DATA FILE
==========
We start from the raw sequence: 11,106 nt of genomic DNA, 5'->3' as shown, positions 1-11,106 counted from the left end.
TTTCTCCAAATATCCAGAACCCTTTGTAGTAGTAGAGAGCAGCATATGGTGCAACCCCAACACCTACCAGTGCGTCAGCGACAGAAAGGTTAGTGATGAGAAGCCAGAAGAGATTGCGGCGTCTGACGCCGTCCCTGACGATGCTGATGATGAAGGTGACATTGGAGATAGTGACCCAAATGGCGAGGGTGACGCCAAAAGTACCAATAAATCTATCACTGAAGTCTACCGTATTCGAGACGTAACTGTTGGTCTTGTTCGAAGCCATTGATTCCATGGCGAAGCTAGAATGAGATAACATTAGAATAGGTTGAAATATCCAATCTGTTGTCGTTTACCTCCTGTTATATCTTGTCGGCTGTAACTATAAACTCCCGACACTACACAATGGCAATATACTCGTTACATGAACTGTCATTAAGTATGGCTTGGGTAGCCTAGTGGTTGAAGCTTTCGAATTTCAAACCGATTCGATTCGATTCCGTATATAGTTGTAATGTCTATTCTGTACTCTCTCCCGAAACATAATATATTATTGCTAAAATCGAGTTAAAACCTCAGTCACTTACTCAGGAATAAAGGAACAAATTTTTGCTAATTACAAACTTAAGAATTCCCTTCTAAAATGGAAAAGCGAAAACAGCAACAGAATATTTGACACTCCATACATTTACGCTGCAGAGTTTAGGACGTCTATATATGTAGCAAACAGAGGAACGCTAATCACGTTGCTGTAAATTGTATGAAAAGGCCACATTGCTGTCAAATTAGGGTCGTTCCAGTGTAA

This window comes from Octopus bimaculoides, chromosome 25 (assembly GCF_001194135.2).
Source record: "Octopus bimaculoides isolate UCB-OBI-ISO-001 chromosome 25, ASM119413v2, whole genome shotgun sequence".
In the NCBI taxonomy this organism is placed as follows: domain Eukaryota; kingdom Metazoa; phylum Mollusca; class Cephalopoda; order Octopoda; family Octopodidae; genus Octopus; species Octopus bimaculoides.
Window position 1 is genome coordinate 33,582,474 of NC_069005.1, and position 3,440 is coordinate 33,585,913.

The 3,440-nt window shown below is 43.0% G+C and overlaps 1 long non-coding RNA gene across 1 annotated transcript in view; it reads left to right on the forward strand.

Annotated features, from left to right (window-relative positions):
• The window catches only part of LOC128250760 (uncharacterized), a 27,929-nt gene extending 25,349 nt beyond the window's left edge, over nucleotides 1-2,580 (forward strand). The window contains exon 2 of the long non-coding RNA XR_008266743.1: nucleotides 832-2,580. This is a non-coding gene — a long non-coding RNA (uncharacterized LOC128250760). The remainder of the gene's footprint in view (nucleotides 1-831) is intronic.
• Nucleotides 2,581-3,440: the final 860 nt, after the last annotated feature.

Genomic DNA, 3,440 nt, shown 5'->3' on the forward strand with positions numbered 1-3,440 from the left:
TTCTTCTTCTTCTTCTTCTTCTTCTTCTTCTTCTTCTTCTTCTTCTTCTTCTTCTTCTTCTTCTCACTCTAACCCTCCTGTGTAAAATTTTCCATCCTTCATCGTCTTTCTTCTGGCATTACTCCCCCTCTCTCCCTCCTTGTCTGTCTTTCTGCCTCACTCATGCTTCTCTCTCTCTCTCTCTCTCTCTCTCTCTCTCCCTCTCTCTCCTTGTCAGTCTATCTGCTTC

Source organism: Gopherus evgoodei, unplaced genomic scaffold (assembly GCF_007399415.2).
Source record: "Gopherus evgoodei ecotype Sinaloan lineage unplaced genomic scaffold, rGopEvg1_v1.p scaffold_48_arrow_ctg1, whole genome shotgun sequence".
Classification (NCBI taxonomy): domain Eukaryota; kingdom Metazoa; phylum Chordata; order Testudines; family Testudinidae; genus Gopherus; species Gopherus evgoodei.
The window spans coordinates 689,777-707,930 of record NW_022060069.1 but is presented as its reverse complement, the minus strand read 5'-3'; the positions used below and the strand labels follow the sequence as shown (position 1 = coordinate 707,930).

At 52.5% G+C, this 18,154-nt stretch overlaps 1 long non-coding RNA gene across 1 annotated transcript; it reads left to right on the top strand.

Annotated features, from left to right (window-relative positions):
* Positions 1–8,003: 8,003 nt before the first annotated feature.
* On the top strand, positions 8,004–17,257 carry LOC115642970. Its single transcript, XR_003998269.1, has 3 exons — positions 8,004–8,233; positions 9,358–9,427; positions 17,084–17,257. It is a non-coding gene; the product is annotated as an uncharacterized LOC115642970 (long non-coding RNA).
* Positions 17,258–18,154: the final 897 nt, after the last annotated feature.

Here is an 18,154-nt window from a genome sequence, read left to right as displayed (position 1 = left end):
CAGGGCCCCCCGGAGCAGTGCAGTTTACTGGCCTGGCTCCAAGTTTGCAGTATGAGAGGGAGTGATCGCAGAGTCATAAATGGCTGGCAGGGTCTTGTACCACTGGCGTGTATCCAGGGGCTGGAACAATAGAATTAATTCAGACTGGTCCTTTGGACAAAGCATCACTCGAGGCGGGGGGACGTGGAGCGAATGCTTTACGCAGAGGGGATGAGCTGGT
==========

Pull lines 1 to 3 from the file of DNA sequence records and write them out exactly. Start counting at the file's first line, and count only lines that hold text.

We start from the raw sequence: 11,106 nt of genomic DNA, 5'->3' as shown, positions 1-11,106 counted from the left end.
TTTCTCCAAATATCCAGAACCCTTTGTAGTAGTAGAGAGCAGCATATGGTGCAACCCCAACACCTACCAGTGCGTCAGCGACAGAAAGGTTAGTGATGAGAAGCCAGAAGAGATTGCGGCGTCTGACGCCGTCCCTGACGATGCTGATGATGAAGGTGACATTGGAGATAGTGACCCAAATGGCGAGGGTGACGCCAAAAGTACCAATAAATCTATCACTGAAGTCTACCGTATTCGAGACGTAACTGTTGGTCTTGTTCGAAGCCATTGATTCCATGGCGAAGCTAGAATGAGATAACATTAGAATAGGTTGAAATATCCAATCTGTTGTCGTTTACCTCCTGTTATATCTTGTCGGCTGTAACTATAAACTCCCGACACTACACAATGGCAATATACTCGTTACATGAACTGTCATTAAGTATGGCTTGGGTAGCCTAGTGGTTGAAGCTTTCGAATTTCAAACCGATTCGATTCGATTCCGTATATAGTTGTAATGTCTATTCTGTACTCTCTCCCGAAACATAATATATTATTGCTAAAATCGAGTTAAAACCTCAGTCACTTACTCAGGAATAAAGGAACAAATTTTTGCTAATTACAAACTTAAGAATTCCCTTCTAAAATGGAAAAGCGAAAACAGCAACAGAATATTTGACACTCCATACATTTACGCTGCAGAGTTTAGGACGTCTATATATGTAGCAAACAGAGGAACGCTAATCACGTTGCTGTAAATTGTATGAAAAGGCCACATTGCTGTCAAATTAGGGTCGTTCCAGTGTAA

This window comes from Octopus bimaculoides, chromosome 25 (assembly GCF_001194135.2).